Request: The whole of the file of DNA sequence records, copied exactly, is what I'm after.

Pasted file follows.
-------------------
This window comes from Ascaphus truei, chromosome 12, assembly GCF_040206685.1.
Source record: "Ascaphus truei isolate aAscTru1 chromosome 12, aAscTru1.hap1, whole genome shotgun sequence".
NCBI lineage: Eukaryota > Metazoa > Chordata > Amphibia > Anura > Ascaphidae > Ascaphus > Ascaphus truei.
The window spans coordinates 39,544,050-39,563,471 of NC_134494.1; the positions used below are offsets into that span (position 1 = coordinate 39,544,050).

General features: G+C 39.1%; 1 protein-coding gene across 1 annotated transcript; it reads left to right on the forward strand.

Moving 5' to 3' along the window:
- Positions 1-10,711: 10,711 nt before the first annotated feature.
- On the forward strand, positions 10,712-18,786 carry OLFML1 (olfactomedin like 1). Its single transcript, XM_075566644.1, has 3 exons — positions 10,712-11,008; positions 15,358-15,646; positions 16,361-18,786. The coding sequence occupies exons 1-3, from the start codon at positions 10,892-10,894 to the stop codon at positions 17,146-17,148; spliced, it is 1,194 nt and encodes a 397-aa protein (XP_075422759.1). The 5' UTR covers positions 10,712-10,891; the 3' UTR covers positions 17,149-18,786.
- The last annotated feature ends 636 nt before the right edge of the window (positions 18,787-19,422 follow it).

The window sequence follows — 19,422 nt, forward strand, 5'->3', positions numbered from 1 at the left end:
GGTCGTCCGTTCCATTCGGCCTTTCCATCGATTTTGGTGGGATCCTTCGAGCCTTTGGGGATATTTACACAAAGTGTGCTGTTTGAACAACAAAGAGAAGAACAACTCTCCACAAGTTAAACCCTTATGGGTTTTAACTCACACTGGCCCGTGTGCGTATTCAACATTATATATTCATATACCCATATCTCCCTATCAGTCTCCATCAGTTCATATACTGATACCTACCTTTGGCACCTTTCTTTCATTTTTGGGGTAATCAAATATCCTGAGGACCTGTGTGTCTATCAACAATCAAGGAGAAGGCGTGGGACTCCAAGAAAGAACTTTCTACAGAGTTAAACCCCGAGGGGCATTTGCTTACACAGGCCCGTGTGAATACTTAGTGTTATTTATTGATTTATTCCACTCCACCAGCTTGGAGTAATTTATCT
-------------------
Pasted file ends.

This window comes from Ascaphus truei, chromosome 12, assembly GCF_040206685.1.
Source record: "Ascaphus truei isolate aAscTru1 chromosome 12, aAscTru1.hap1, whole genome shotgun sequence".
NCBI lineage: Eukaryota > Metazoa > Chordata > Amphibia > Anura > Ascaphidae > Ascaphus > Ascaphus truei.
The window spans coordinates 39,544,050-39,563,471 of NC_134494.1; the positions used below are offsets into that span (position 1 = coordinate 39,544,050).

General features: G+C 39.1%; 1 protein-coding gene across 1 annotated transcript; it reads left to right on the forward strand.

Moving 5' to 3' along the window:
- Positions 1-10,711: 10,711 nt before the first annotated feature.
- On the forward strand, positions 10,712-18,786 carry OLFML1 (olfactomedin like 1). Its single transcript, XM_075566644.1, has 3 exons — positions 10,712-11,008; positions 15,358-15,646; positions 16,361-18,786. The coding sequence occupies exons 1-3, from the start codon at positions 10,892-10,894 to the stop codon at positions 17,146-17,148; spliced, it is 1,194 nt and encodes a 397-aa protein (XP_075422759.1). The 5' UTR covers positions 10,712-10,891; the 3' UTR covers positions 17,149-18,786.
- The last annotated feature ends 636 nt before the right edge of the window (positions 18,787-19,422 follow it).

The window sequence follows — 19,422 nt, forward strand, 5'->3', positions numbered from 1 at the left end:
GGTCGTCCGTTCCATTCGGCCTTTCCATCGATTTTGGTGGGATCCTTCGAGCCTTTGGGGATATTTACACAAAGTGTGCTGTTTGAACAACAAAGAGAAGAACAACTCTCCACAAGTTAAACCCTTATGGGTTTTAACTCACACTGGCCCGTGTGCGTATTCAACATTATATATTCATATACCCATATCTCCCTATCAGTCTCCATCAGTTCATATACTGATACCTACCTTTGGCACCTTTCTTTCATTTTTGGGGTAATCAAATATCCTGAGGACCTGTGTGTCTATCAACAATCAAGGAGAAGGCGTGGGACTCCAAGAAAGAACTTTCTACAGAGTTAAACCCCGAGGGGCATTTGCTTACACAGGCCCGTGTGAATACTTAGTGTTATTTATTGATTTATTCCACTCCACCAGCTTGGAGTAATTTATCT